If we want to estimate the employment effect of the minimum wage, it is important to know the extent of an employer’s labour market power. Undergraduate labour economics textbooks often describe employment effects using a simple competitive labour market model. It describes employers who have little control over wages and immediately reduce employment levels after an increase in the minimum wage.
But in a monopsonistic labour market, employers have some power to control wages, which means workers are often paid less than the value of the marginal product of labour (MPL). Profit-seeking employers react to an increase in the minimum wage differently from those in a competitive labour market model, and this sometimes leads to a rise in the employment level (Card and Krueger 1994, Manning 2003). Although the two models predict different consequences, research has not given much attention to the role and extent of market power in the employment effects of the minimum wage. In fact, we have little evidence that a monopsonistic labour market exists.
Recently, a growing number of studies have presented evidence of market power (Azar et al. 2017, 2018, Benmelech et al. 2018, Dube et al. 2016, Falch 2010, Ransom and Sims 2010, Staiger et al. 2010). Among them, Azar et al. (2018) highlighted large geographical variations in employer concentration. Analysing a large-scale dataset from Burning Glass Technologies – which collects job vacancy information from approximately 40,000 websites – they found that less-populated commuting zones, and the zones in the Great Plains, tend to have lower employer concentrations. An important factor in the study of a minimum wage is that local labour markets are heterogeneous, meaning employers can respond to an increase in the minimum wage differently across local labour markets.
By drawing on Japanese manufacturing census data and administrative wage records, we examined how far an employer was from its competitive optimal decision, and tested whether the employment effect of the minimum wage differed across regions or industries depending on the size of the labour market surplus (Okudaira et al. 2019). We estimated the surplus or wage markdown that employers would face in labour markets with frictions, which we defined as the ratio of the wage rate over the value of the MPL.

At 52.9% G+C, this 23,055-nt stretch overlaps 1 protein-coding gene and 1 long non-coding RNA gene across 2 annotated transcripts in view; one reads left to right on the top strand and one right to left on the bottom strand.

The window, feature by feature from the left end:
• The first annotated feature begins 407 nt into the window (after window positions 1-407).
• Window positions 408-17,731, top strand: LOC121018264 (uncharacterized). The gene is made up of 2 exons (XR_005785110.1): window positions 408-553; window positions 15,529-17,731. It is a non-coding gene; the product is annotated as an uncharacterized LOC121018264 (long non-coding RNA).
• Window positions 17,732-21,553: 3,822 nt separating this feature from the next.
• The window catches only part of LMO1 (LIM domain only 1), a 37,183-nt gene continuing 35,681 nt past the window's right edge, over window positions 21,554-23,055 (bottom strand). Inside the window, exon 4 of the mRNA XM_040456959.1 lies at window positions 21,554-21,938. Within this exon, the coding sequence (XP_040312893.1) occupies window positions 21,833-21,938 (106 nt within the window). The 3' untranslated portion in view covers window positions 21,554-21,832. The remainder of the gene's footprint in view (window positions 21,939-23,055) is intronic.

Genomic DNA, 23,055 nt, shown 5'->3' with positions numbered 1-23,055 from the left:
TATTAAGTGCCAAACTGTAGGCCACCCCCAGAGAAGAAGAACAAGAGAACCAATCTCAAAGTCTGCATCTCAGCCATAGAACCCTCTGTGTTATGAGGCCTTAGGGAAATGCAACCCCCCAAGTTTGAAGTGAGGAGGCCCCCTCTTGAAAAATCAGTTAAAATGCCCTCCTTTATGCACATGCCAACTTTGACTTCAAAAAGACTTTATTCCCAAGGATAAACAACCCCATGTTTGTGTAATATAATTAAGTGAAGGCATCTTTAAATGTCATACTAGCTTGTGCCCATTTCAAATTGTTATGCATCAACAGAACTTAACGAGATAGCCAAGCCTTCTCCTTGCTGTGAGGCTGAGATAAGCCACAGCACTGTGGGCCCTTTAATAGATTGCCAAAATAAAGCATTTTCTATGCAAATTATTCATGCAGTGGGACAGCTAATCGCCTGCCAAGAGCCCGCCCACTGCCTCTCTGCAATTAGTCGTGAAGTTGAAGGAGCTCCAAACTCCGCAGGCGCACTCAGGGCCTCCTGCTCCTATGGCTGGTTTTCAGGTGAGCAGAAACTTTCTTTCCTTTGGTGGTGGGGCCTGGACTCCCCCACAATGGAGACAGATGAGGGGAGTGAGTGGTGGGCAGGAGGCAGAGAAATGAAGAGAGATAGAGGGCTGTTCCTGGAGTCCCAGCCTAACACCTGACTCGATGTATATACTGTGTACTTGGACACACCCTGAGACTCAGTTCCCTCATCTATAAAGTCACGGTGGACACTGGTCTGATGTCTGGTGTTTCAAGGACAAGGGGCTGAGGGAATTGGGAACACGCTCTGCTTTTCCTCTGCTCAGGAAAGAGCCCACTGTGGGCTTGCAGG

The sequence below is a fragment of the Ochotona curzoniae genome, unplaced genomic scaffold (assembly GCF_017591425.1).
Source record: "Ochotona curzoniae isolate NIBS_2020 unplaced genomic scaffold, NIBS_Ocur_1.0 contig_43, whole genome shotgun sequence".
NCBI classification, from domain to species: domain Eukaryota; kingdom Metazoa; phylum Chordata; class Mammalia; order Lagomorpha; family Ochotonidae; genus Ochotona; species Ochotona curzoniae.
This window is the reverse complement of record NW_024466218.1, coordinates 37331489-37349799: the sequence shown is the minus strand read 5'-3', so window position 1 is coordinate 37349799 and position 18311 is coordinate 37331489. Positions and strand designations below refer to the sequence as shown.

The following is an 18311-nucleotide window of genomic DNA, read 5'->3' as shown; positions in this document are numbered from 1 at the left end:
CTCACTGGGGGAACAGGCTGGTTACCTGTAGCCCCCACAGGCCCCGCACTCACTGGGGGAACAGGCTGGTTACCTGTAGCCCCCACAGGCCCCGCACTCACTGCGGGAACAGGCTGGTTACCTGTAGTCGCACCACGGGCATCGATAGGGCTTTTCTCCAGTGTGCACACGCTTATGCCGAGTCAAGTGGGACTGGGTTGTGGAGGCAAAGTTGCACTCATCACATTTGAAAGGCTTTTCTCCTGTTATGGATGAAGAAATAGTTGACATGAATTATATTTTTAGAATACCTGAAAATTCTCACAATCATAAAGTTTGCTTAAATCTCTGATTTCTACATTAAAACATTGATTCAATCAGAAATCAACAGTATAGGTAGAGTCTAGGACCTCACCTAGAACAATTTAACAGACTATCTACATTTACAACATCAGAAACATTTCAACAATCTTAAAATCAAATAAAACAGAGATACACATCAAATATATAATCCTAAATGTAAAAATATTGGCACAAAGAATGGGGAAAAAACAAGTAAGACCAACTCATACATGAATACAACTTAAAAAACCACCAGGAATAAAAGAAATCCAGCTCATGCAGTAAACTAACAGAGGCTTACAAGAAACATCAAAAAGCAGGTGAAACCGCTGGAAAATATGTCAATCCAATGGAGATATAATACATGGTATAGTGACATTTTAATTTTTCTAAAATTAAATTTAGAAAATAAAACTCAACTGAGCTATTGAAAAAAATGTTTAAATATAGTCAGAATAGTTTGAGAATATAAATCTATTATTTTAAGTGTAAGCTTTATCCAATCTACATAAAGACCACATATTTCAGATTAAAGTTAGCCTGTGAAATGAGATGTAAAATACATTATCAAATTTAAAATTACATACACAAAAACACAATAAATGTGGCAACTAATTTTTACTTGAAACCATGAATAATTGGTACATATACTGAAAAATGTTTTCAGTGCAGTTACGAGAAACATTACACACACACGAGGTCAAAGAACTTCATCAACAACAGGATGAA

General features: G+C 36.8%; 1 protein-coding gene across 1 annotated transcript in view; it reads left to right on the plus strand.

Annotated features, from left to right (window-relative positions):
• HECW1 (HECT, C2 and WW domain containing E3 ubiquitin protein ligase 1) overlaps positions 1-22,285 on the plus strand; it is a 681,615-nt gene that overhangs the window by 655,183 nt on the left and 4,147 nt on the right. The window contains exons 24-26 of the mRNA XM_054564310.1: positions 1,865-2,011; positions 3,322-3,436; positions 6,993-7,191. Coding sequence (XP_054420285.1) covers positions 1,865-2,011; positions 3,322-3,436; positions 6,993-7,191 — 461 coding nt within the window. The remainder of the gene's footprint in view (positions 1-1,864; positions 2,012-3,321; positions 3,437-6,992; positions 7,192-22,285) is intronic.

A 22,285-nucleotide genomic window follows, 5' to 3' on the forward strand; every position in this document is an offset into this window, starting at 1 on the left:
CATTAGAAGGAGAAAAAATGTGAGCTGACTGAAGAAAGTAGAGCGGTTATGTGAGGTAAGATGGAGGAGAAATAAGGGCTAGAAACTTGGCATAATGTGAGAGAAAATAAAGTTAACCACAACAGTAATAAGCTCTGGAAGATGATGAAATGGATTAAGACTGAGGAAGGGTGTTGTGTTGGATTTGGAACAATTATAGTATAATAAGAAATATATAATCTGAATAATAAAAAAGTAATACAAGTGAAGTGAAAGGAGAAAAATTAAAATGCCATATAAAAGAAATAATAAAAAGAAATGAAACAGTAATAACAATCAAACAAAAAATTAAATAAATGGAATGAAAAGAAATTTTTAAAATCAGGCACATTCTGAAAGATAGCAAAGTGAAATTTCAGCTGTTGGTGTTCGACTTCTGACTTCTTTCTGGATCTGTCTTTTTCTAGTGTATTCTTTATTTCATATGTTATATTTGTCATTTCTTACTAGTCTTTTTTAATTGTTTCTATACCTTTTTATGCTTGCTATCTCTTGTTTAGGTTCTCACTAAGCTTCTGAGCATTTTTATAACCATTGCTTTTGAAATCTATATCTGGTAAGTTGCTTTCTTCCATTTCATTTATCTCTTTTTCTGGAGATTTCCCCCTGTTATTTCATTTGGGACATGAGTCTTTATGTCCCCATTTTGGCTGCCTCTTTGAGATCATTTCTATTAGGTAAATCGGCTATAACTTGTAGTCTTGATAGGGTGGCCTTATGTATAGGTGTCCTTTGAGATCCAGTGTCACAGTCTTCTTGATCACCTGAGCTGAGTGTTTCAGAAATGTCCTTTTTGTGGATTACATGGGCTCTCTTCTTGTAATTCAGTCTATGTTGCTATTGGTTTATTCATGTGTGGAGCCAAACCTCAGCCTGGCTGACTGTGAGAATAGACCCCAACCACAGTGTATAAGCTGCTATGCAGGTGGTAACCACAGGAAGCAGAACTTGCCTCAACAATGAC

We then estimated the production functions and the elasticities of factor inputs to calculate the surplus in the labour market, and used the estimated surplus to examine whether the effect of the minimum wage on employment differed by the market power of employers in the local labour market.
Our identification of the minimum wage effect relied on an exogenous policy event. From 2007 onwards, Japanese government policies substantially increased the regional minimum wages over a decade.
In 2007, the Minimum Wage Act was amended to provide a legal framework to increase regional the minimum wage to, or above, the level of the welfare benefits for each region. The amendment disproportionately affected the prefectures that had initially had a high level of welfare benefits, which were forced to increase their regional minimum wages more than others.
Figure 1 presents a part of the identification variations used in the analysis, that is, the proportion of minimum-wage workers for regions that initially had high welfare benefits (exposed regions) and for non-exposed regions (other regions).
Figure 1 Proportion of minimum wage workers (waget ≤ mwt+1) by extent of exposed shock
Source: Okudaira et al. (2019), based on data from the Basic Survey of Wage Structures (Japanese Ministry of Health, Labour and Welfare).
The exposed prefectures experienced disproportionately high increases in the proportion of minimum-wage workers after the amendment compared to the other prefectures. Since this policy set a significantly higher target level for the regional minimum wage before any adjustments by the local authorities, it limited the local authorities’ flexibility in controlling the absolute minimum wage level, alleviating the concern that pre-existing local employment trends may have confounded the results. We also tested for the exogeneity of these events and found that pre-existing local trends had no predictive power.